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[liberationtech] Secret Government Document Reveals: German Federal Police Plans To Use Gamma FinFisher Spyware

ilf ilf at
Wed Jan 16 08:00:58 PST 2013

The German Federal Police office has purchased the commercial Spyware 
toolkit FinFisher of Eleman/Gamma Group. This is revealed by a secret 
document of the Ministry of the Interior, which we are publishing 
exclusively. Instead of legitimizing products used by authoritarian 
regimes for the violation of human rights, the German state should 
restrict the export of such state malware.

In October 2011, German hacker organization Chaos Computer Club (CCC) 
analyzed a malware used by German government authorities. The product of 
the German company DigiTask was not just programmed badly and lacking 
elementary security, it was in breach of German law. In a landmark case, 
the Federal Constitutional Court of Germany ruled in 2008 that 
surveillance software targeting telecommunications must be 
technologically limited to a specific task. Instead, the CCC found that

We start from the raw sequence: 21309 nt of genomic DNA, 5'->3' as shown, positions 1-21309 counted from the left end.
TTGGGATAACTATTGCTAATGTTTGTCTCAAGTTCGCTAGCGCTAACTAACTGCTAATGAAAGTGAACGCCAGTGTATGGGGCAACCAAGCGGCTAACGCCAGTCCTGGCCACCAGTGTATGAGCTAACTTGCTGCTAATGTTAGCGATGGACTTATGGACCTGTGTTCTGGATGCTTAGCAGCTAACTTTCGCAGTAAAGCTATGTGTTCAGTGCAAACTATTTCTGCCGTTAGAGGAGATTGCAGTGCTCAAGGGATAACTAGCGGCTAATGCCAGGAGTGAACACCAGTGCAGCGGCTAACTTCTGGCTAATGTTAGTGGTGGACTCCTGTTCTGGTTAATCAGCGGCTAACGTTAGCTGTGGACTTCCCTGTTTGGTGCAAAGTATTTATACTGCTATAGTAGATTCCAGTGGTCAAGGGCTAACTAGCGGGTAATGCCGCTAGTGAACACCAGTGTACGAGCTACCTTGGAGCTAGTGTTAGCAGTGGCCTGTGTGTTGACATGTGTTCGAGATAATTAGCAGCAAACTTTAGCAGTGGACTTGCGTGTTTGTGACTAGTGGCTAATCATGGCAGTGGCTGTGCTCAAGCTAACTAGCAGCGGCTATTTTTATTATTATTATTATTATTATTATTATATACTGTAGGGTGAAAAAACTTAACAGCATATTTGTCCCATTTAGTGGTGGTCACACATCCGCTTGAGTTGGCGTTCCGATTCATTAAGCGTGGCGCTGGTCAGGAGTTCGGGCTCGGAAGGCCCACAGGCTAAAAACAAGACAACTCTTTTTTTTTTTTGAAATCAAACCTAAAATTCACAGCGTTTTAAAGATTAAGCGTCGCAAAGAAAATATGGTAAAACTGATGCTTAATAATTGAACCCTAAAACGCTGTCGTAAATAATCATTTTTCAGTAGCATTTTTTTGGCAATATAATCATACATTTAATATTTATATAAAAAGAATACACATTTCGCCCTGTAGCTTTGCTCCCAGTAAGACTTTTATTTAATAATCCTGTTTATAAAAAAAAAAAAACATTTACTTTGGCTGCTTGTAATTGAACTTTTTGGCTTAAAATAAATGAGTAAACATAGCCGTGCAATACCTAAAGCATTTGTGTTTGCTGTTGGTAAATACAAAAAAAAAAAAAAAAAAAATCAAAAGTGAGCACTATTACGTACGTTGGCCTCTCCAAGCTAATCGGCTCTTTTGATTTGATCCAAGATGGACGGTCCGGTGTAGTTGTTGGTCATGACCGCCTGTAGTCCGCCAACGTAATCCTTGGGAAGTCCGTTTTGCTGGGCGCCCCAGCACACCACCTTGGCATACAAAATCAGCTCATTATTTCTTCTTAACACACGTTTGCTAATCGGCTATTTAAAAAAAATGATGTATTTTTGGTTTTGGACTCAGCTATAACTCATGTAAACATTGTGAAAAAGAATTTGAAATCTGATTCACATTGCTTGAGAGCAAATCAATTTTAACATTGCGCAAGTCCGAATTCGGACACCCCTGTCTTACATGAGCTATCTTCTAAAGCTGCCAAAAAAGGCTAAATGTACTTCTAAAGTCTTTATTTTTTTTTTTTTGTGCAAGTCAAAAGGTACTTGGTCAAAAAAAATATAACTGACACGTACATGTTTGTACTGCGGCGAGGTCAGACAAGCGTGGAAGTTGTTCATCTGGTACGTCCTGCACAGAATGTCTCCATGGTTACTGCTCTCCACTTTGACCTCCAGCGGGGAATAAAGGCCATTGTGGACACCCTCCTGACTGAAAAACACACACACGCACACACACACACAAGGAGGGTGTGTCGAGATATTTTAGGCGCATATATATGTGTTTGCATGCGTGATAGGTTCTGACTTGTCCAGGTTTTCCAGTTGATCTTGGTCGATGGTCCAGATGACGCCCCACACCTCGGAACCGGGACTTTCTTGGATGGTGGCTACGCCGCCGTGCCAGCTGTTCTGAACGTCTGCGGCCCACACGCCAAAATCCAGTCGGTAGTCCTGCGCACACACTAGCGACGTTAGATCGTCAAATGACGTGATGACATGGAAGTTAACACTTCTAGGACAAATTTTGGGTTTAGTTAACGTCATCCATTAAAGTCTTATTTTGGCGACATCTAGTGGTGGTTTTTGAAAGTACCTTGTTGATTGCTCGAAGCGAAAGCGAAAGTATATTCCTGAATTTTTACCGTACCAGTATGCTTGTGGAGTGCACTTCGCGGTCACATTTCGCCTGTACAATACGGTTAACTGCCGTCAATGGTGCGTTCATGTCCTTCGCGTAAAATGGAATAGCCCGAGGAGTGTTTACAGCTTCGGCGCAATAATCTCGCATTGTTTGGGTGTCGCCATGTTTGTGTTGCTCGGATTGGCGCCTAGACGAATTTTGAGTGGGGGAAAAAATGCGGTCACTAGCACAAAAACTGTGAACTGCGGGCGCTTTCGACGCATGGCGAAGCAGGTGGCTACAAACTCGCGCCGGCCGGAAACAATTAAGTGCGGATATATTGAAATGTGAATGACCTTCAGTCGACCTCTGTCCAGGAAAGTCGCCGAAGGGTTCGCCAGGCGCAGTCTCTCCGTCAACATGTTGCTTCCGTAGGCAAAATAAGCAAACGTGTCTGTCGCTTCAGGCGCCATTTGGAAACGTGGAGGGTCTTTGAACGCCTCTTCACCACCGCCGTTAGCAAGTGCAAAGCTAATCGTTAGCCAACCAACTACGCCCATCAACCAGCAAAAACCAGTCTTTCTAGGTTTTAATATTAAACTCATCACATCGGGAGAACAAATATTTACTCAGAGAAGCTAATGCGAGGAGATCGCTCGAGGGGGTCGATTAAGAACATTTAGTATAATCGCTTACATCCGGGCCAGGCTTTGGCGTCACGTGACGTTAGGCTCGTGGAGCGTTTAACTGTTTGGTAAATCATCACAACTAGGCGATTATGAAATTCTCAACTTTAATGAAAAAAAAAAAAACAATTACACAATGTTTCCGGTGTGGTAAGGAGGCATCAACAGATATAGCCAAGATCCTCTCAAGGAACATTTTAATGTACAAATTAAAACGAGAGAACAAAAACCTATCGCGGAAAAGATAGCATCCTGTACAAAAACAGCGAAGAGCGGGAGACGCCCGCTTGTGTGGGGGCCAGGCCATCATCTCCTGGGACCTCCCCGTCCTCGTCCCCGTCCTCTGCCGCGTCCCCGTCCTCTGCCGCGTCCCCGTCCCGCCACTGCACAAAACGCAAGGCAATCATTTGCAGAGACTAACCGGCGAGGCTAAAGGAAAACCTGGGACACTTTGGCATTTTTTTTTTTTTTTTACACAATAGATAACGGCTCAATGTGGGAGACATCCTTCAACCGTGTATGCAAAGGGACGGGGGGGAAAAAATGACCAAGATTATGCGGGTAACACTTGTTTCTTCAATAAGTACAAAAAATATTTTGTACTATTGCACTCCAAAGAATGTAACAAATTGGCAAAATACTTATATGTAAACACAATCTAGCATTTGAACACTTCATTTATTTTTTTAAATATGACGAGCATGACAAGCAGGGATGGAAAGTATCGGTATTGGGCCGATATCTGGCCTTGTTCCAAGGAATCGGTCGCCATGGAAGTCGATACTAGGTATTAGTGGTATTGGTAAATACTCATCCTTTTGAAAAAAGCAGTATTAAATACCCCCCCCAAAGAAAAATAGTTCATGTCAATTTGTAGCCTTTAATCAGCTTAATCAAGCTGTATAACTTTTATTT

the DigiTask software took over the entire computer and included the 
option to remotely add features, thereby clearly violating the court 

Since then, many German authorities have stopped using DigiTask spyware 
and started to create their own state malware. For this task, a “Center 
of Competence for Information Technology Surveillance (CC ITÜ)” was 
established, sporting a three million Euro budget and a team of 30 
people. Today, the Federal Ministry of the Interior is informing the 
Federal Parliament Bundestag about the centers progress and work. 
Members of the Finance Committee of the German Parliament are receiving 
a classified document, that we are now publishing. (text)

According to the document (in German only) dated December 7, the Federal 
Criminal Police Office plans to finish the development of their own 
surveillance malware until the end of 2014. There is no word on the 
progress or even how many developers have applied for the job, which 
seems to be frowned upon by many German hackers.

In the meantime, the Federal Police plans to continue using commercial 
software. In a “market survey”, they have assessed “three products as 
generally suitable”. The result:

> The Federal Criminal Police Office has acquired, for the event a use 
> is necessary, a commercial product of the company Eleman/Gamma.

The Gamma Group of Companies, a network of companies linked to offshore 
secrecy, is behind the infamous FinFisher/FinSpy IT intrusion software 
kit developed in Germany and used by authoritarian regimes across the 
world to spy on political activists. The software is highly 
sophisticated and can completely take over a veriety of devices, 
including Windows, OS X, Linux, iOS, Android, Symbian, Blackberry and 
Windows Mobile. A promotional video advertises the ability of “remote 
intrusion” via fake updates from mobile carriers and Internet providers.

The experienced team behind FinFisher/FinSpy is less likely to implement